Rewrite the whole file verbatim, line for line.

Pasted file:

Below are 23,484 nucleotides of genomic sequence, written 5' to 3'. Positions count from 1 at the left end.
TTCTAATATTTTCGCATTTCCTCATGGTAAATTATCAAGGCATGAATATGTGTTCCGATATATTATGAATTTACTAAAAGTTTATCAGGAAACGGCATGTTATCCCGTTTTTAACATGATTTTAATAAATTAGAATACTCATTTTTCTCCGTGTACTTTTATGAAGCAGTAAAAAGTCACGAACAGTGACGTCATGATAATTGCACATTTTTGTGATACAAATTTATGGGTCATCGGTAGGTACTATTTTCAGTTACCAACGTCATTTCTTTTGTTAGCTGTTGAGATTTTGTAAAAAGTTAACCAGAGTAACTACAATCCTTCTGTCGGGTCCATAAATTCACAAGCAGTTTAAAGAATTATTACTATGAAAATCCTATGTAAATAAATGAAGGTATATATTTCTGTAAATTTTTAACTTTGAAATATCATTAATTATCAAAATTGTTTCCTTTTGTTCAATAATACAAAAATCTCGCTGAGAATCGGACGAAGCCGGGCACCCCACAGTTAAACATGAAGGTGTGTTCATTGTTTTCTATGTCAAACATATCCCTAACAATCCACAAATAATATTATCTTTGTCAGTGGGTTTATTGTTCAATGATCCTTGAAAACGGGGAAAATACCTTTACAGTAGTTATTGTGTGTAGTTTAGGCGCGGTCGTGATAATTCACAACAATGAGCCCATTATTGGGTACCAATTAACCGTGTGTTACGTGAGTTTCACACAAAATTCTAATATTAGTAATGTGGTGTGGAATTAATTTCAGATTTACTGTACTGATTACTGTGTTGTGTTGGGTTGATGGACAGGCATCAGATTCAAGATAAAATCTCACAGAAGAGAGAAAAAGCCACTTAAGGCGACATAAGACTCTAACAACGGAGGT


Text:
Below are 23,484 nucleotides of genomic sequence, written 5' to 3'. Positions count from 1 at the left end.
TTCTAATATTTTCGCATTTCCTCATGGTAAATTATCAAGGCATGAATATGTGTTCCGATATATTATGAATTTACTAAAAGTTTATCAGGAAACGGCATGTTATCCCGTTTTTAACATGATTTTAATAAATTAGAATACTCATTTTTCTCCGTGTACTTTTATGAAGCAGTAAAAAGTCACGAACAGTGACGTCATGATAATTGCACATTTTTGTGATACAAATTTATGGGTCATCGGTAGGTACTATTTTCAGTTACCAACGTCATTTCTTTTGTTAGCTGTTGAGATTTTGTAAAAAGTTAACCAGAGTAACTACAATCCTTCTGTCGGGTCCATAAATTCACAAGCAGTTTAAAGAATTATTACTATGAAAATCCTATGTAAATAAATGAAGGTATATATTTCTGTAAATTTTTAACTTTGAAATATCATTAATTATCAAAATTGTTTCCTTTTGTTCAATAATACAAAAATCTCGCTGAGAATCGGACGAAGCCGGGCACCCCACAGTTAAACATGAAGGTGTGTTCATTGTTTTCTATGTCAAACATATCCCTAACAATCCACAAATAATATTATCTTTGTCAGTGGGTTTATTGTTCAATGATCCTTGAAAACGGGGAAAATACCTTTACAGTAGTTATTGTGTGTAGTTTAGGCGCGGTCGTGATAATTCACAACAATGAGCCCATTATTGGGTACCAATTAACCGTGTGTTACGTGAGTTTCACACAAAATTCTAATATTAGTAATGTGGTGTGGAATTAATTTCAGATTTACTGTACTGATTACTGTGTTGTGTTGGGTTGATGGACAGGCATCAGATTCAAGATAAAATCTCACAGAAGAGAGAAAAAGCCACTTAAGGCGACATAAGACTCTAACAACGGAGGT